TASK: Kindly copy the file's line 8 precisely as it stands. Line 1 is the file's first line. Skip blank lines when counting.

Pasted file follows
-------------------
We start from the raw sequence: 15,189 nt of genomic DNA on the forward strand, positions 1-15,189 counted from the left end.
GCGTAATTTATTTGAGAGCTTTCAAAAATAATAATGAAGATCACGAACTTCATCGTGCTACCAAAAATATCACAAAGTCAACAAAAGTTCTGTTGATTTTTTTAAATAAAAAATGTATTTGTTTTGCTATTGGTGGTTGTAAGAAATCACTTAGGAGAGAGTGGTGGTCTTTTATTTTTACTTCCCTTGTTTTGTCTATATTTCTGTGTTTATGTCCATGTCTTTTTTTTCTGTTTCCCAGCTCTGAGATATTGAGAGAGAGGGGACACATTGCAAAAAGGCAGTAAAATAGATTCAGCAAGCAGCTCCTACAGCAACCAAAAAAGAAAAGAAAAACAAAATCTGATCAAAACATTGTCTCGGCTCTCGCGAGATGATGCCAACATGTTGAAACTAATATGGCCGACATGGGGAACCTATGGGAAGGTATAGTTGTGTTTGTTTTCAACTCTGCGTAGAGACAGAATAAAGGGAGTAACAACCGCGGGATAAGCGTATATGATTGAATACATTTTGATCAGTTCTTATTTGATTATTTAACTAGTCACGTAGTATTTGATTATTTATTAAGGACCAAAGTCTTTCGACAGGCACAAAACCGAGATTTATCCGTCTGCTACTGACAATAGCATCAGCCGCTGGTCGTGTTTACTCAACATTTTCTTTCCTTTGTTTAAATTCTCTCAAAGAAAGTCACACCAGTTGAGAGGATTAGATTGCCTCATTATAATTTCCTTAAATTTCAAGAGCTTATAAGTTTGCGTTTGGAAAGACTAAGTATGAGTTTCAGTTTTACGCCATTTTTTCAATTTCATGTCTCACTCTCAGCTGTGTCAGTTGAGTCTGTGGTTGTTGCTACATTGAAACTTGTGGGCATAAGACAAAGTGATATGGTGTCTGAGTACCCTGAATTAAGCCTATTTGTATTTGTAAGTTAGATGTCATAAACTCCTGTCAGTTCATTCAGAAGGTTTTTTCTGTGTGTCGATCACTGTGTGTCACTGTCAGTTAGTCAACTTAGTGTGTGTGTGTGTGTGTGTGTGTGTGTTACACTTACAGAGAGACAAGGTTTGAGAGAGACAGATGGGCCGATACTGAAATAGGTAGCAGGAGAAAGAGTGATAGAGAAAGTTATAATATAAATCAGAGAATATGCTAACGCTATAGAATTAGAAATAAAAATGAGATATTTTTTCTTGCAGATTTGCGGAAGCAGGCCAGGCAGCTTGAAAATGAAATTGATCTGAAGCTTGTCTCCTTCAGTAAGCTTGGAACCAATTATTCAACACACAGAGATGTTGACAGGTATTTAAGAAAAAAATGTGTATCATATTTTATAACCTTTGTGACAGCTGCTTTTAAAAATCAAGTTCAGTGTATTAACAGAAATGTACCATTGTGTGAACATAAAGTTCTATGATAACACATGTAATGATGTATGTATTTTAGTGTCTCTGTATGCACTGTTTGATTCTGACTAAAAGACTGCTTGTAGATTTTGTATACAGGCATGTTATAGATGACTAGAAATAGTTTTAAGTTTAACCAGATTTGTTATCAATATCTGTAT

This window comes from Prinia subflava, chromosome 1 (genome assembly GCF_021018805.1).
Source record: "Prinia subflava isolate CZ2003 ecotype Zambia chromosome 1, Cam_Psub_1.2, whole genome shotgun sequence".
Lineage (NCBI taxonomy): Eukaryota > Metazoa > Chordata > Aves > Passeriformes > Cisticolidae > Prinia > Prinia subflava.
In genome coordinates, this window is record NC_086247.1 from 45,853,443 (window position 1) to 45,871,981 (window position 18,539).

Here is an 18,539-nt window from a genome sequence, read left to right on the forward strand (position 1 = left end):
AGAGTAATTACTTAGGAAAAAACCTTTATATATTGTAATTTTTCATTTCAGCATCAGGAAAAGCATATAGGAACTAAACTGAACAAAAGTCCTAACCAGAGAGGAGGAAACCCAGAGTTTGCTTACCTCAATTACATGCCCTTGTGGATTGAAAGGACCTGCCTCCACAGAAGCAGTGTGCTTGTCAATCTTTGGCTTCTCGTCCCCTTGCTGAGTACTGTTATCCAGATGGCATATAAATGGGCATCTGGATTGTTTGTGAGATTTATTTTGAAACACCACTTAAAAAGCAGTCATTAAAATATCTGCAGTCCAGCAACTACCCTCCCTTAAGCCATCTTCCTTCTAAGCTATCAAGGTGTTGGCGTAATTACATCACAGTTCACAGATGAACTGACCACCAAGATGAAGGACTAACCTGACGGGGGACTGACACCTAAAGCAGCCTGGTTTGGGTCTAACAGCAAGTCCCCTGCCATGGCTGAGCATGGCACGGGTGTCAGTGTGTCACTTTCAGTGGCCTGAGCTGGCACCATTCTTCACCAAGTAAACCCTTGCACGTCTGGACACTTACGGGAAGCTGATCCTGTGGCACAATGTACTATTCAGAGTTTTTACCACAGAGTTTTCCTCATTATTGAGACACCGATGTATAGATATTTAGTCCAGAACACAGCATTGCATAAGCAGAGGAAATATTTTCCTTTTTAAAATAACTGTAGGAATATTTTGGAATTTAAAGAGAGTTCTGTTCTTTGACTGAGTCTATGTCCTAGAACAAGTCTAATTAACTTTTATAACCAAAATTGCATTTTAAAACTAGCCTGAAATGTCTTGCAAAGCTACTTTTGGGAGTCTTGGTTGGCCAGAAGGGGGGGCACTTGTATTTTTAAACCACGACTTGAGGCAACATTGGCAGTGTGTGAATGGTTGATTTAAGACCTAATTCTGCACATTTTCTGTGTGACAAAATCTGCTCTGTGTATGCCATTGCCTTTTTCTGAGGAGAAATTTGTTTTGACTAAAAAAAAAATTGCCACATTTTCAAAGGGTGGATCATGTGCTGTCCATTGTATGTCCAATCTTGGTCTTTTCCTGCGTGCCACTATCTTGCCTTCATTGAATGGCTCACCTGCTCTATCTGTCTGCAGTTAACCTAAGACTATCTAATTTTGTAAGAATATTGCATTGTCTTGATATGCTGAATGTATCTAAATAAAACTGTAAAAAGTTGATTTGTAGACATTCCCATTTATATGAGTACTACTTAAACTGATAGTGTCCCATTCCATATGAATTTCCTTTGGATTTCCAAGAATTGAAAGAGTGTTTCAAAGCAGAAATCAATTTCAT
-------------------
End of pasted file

AGAGTAATTACTTAGGAAAAAACCTTTATATATTGTAATTTTTCATTTCAGCATCAGGAAAAGCATATAGGAACTAAACTGAACAAAAGTCCTAACCAGAGAGGAGGAAACCCAGAGTTTGCTTACCTCAATTACATGCCCTTGTGGATTGAAAGGACCTGCCTCCACAGAAGCAGTGTGCTTGTCAATCTTTGGCTTCTCGTCCCCTTGCTGAGTACTGTTATCCAGATGGCATATAAATGGGCATCTGGATTGTTTGTGAGATTTATTTTGAAACACCACTTAAAAAGCAGTCATTAAAATATCTGCAGTCCAGCAACTACCCTCCCTTAAGCCATCTTCCTTCTAAGCTATCAAGGTGTTGGCGTAATTACATCACAGTTCACAGATGAACTGACCACCAAGATGAAGGACTAACCTGACGGGGGACTGACACCTAAAGCAGCCTGGTTTGGGTCTAACAGCAAGTCCCCTGCCATGGCTGAGCATGGCACGGGTGTCAGTGTGTCACTTTCAGTGGCCTGAGCTGGCACCATTCTTCACCAAGTAAACCCTTGCACGTCTGGACACTTACGGGAAGCTGATCCTGTGGCACAATGTACTATTCAGAGTTTTTACCACAGAGTTTTCCTCATTATTGAGACACCGATGTATAGATATTTAGTCCAGAACACAGCATTGCATAAGCAGAGGAAATATTTTCCTTTTTAAAATAACTGTAGGAATATTTTGGAATTTAAAGAGAGTTCTGTTCTTTGACTGAGTCTATGTCCTAGAACAAGTCTAATTAACTTTTATAACCAAAATTGCATTTTAAAACTAGCCTGAAATGTCTTGCAAAGCTACTTTTGGGAGTCTTGGTTGGCCAGAAGGGGGGGCACTTGTATTTTTAAACCACGACTTGAGGCAACATTGGCAGTGTGTGAATGGTTGATTTAAGACCTAATTCTGCACATTTTCTGTGTGACAAAATCTGCTCTGTGTATGCCATTGCCTTTTTCTGAGGAGAAATTTGTTTTGACTAAAAAAAAAATTGCCACATTTTCAAAGGGTGGATCATGTGCTGTCCATTGTATGTCCAATCTTGGTCTTTTCCTGCGTGCCACTATCTTGCCTTCATTGAATGGCTCACCTGCTCTATCTGTCTGCAGTTAACCTAAGACTATCTAATTTTGTAAGAATATTGCATTGTCTTGATATGCTGAATGTATCTAAATAAAACTGTAAAAAGTTGATTTGTAGACATTCCCATTTATATGAGTACTACTTAAACTGATAGTGTCCCATTCCATATGAATTTCCTTTGGATTTCCAAGAATTGAAAGAGTGTTTCAAAGCAGAAATCAATTTCAT